The juice of the plant is used as a moth repellent and can also be rubbed onto the skin to repel insects[7]. The plant juice can be used as a rust preventative on metals and as a polish for copper and glass[7]. A yellow-brown dye is obtained from the skins of the bulbs[141, 168]. Onion juice rubbed into the skin is said to promote the growth of hair and to be a remedy for baldness[7]. It is also used as a cosmetic to get rid of freckles[7]. The growing plant is said to repel insects and moles[201]. A spray made by pouring enough boiling water to cover 1kg of chopped unpeeled onions is said to increase the resistance of other plants to diseases and parasites[201].
Cultivation details                                         
Prefers a sunny sheltered position in a light well-drained fertile soil[1] but tolerates most soils. Tolerates a pH in the range 4.5 to 8.3. The potato onion was at one time fairly widely grown as a vegetable, but it has now fallen into virtual disuse[16]. There are still some named forms available[183]. This is a genuinely perennial form of A. cepa, the bulb grows deeper in the soil and divides to produce a number of underground bulbs each year in much the same way as shallots. Large bulbs divide to form 5 - 15 bulbs whilst smaller bulbs grow into one large bulb[160]. According to one report, the bulbs should be planted fairly deeply[1], whilst another report says that they should be planted just below soil level[4]. Onions grow well with most plants, especially roses, carrots, beet and chamomile, but they inhibit the growth of legumes[18, 20, 54]. This plant is a bad companion for alfalfa, each species negatively affecting the other[201]. Members of this genus are rarely if ever troubled by browsing deer[233].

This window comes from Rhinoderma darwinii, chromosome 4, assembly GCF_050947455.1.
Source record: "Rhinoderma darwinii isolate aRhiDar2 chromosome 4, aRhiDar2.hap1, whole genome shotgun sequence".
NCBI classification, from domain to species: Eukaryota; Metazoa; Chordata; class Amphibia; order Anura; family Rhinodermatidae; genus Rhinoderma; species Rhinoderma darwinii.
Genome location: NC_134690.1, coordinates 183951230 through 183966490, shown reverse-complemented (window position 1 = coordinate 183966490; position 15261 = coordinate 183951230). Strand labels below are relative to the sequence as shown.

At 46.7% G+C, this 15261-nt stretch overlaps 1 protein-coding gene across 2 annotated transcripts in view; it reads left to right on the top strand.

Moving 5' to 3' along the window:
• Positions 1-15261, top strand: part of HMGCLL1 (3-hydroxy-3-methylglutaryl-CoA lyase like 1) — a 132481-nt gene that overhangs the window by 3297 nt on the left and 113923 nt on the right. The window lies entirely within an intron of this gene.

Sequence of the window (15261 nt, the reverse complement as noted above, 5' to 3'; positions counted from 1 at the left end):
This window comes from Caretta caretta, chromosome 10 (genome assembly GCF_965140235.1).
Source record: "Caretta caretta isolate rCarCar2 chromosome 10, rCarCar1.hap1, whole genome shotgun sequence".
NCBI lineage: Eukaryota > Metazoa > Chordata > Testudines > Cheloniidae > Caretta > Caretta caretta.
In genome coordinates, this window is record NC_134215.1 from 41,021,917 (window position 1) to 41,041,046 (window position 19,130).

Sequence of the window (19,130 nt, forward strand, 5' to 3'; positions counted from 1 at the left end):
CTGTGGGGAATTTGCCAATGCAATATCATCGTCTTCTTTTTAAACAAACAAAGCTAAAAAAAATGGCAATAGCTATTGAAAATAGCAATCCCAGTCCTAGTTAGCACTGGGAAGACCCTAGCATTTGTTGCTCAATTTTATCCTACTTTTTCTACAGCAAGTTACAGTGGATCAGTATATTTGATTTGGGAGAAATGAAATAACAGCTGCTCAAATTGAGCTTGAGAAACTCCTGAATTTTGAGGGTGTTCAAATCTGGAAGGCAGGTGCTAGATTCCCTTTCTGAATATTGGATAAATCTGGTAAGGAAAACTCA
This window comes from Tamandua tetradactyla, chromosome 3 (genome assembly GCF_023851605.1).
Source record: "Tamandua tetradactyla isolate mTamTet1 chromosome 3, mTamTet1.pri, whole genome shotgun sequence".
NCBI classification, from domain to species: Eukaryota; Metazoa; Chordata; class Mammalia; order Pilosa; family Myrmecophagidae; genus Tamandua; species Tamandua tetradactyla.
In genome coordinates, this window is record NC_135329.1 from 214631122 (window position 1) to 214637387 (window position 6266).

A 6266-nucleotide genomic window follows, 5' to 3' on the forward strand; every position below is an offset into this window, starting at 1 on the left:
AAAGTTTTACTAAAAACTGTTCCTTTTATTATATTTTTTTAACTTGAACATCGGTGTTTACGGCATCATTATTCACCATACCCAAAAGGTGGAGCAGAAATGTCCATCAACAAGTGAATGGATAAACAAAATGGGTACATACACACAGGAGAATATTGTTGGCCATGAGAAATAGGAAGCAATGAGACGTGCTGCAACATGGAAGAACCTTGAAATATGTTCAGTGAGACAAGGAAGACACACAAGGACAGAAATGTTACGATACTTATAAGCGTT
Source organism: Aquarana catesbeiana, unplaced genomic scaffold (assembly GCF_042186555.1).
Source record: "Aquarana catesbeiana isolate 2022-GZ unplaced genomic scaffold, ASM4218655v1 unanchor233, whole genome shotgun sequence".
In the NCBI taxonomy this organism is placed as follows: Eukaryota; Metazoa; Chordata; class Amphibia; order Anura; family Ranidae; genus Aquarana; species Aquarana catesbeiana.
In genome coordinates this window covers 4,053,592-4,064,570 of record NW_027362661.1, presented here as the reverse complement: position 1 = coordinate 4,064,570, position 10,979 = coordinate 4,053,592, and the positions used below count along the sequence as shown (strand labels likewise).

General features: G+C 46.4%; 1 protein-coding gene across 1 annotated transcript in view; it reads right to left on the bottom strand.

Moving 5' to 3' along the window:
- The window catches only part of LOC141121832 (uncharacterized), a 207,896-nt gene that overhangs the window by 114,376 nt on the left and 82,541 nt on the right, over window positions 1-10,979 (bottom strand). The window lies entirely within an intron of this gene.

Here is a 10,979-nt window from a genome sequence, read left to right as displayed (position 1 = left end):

Propagation                                         
Seed - sow spring in a cold frame. Seed is seldom produced by this plant[4]. Division in late summer. Harvest the bulbs as the foliage dies down and store them in a cool place. In areas with mild winters the bulbs are traditionally replanted on the shortest day of the year, but in colder areas it is best to wait until late winter or even early spring[4]. Plant the bulbs only just below the soil surface[4].
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Expert comment                                         
 
      
Author                                         
G.Don.
                                                                                 
Botanical References                                         
1
                                                                                 
Links / References                                         

  [K] Ken Fern Notes from observations, tasting etc at Plants For A Future and on field trips.

[1]F. Chittendon. RHS Dictionary of Plants plus Supplement. 1956
Comprehensive listing of species and how to grow them. Somewhat outdated, it has been replaces in 1992 by a new dictionary (see [200]).
[4]Grieve. A Modern Herbal.
Not so modern (1930's?) but lots of information, mainly temperate plants.
[7]Chiej. R. Encyclopaedia of Medicinal Plants.
Covers plants growing in Europe. Also gives other interesting information on the plants. Good photographs.
[16]Simons. New Vegetable Growers Handbook.